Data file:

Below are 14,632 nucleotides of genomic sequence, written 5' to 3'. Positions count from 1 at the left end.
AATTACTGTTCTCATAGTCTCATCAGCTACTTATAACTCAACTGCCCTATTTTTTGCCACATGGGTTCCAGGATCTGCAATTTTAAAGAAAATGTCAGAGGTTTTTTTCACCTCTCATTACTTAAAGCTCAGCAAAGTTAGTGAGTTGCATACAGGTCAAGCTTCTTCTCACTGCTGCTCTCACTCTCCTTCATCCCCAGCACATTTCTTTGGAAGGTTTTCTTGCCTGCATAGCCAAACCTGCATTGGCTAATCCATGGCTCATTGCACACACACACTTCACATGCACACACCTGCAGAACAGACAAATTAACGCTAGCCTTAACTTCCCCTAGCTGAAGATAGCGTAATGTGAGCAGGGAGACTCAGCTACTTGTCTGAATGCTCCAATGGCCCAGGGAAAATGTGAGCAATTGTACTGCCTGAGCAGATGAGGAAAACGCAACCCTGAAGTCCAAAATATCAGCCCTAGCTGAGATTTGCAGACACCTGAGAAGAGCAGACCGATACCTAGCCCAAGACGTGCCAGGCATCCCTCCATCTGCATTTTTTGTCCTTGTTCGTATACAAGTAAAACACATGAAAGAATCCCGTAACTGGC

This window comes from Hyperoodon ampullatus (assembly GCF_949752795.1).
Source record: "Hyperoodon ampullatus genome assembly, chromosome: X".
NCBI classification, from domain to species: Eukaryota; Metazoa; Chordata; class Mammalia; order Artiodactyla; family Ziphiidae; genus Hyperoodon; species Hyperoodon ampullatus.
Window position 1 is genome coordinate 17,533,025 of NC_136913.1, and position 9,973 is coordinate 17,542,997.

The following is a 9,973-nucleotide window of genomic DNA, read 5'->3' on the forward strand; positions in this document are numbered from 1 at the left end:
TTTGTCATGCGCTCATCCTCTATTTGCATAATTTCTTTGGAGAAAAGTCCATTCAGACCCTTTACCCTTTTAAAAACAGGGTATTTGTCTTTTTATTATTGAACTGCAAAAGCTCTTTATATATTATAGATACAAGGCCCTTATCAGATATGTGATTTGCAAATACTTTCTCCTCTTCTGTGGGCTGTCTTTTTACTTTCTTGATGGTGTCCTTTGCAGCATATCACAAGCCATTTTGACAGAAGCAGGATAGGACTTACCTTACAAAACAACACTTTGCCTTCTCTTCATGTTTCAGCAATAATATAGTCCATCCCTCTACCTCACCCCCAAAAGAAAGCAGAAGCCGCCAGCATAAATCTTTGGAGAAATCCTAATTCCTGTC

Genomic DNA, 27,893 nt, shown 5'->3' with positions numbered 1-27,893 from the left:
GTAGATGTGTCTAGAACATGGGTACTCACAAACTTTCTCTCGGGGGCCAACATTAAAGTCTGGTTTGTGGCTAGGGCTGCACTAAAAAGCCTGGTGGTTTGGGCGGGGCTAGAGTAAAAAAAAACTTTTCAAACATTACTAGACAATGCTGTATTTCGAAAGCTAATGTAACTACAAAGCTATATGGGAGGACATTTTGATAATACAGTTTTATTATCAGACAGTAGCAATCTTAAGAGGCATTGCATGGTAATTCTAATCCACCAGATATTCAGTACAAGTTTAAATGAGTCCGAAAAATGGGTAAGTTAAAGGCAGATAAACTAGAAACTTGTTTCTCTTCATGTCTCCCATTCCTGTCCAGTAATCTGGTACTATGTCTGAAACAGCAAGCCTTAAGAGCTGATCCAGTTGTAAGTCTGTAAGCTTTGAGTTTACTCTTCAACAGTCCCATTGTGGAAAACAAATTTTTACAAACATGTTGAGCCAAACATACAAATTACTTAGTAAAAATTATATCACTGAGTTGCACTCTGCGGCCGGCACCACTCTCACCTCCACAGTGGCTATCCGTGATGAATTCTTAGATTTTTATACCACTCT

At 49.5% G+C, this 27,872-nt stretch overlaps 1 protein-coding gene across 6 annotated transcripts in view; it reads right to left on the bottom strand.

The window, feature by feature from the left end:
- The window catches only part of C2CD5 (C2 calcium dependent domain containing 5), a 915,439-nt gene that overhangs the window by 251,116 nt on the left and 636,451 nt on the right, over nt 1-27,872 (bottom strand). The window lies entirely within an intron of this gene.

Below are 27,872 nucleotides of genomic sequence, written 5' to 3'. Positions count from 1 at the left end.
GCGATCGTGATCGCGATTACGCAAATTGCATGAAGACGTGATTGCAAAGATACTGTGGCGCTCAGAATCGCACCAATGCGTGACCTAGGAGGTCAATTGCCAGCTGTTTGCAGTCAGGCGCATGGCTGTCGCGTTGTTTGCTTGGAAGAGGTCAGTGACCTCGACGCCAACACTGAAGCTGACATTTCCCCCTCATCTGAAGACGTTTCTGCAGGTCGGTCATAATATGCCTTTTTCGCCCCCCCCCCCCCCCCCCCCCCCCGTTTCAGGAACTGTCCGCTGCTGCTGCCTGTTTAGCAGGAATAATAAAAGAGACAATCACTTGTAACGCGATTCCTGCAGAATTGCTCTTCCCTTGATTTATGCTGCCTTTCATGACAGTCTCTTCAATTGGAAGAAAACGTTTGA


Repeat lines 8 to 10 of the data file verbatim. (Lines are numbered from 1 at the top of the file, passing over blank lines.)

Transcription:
TTTGTCATGCGCTCATCCTCTATTTGCATAATTTCTTTGGAGAAAAGTCCATTCAGACCCTTTACCCTTTTAAAAACAGGGTATTTGTCTTTTTATTATTGAACTGCAAAAGCTCTTTATATATTATAGATACAAGGCCCTTATCAGATATGTGATTTGCAAATACTTTCTCCTCTTCTGTGGGCTGTCTTTTTACTTTCTTGATGGTGTCCTTTGCAGCATATCACAAGCCATTTTGACAGAAGCAGGATAGGACTTACCTTACAAAACAACACTTTGCCTTCTCTTCATGTTTCAGCAATAATATAGTCCATCCCTCTACCTCACCCCCAAAAGAAAGCAGAAGCCGCCAGCATAAATCTTTGGAGAAATCCTAATTCCTGTC

Genomic DNA, 27,893 nt, shown 5'->3' with positions numbered 1-27,893 from the left:
GTAGATGTGTCTAGAACATGGGTACTCACAAACTTTCTCTCGGGGGCCAACATTAAAGTCTGGTTTGTGGCTAGGGCTGCACTAAAAAGCCTGGTGGTTTGGGCGGGGCTAGAGTAAAAAAAAACTTTTCAAACATTACTAGACAATGCTGTATTTCGAAAGCTAATGTAACTACAAAGCTATATGGGAGGACATTTTGATAATACAGTTTTATTATCAGACAGTAGCAATCTTAAGAGGCATTGCATGGTAATTCTAATCCACCAGATATTCAGTACAAGTTTAAATGAGTCCGAAAAATGGGTAAGTTAAAGGCAGATAAACTAGAAACTTGTTTCTCTTCATGTCTCCCATTCCTGTCCAGTAATCTGGTACTATGTCTGAAACAGCAAGCCTTAAGAGCTGATCCAGTTGTAAGTCTGTAAGCTTTGAGTTTACTCTTCAACAGTCCCATTGTGGAAAACAAATTTTTACAAACATGTTGAGCCAAACATACAAATTACTTAGTAAAAATTATATCACTGAGTTGCACTCTGCGGCCGGCACCACTCTCACCTCCACAGTGGCTATCCGTGATGAATTCTTAGATTTTTATACCACTCT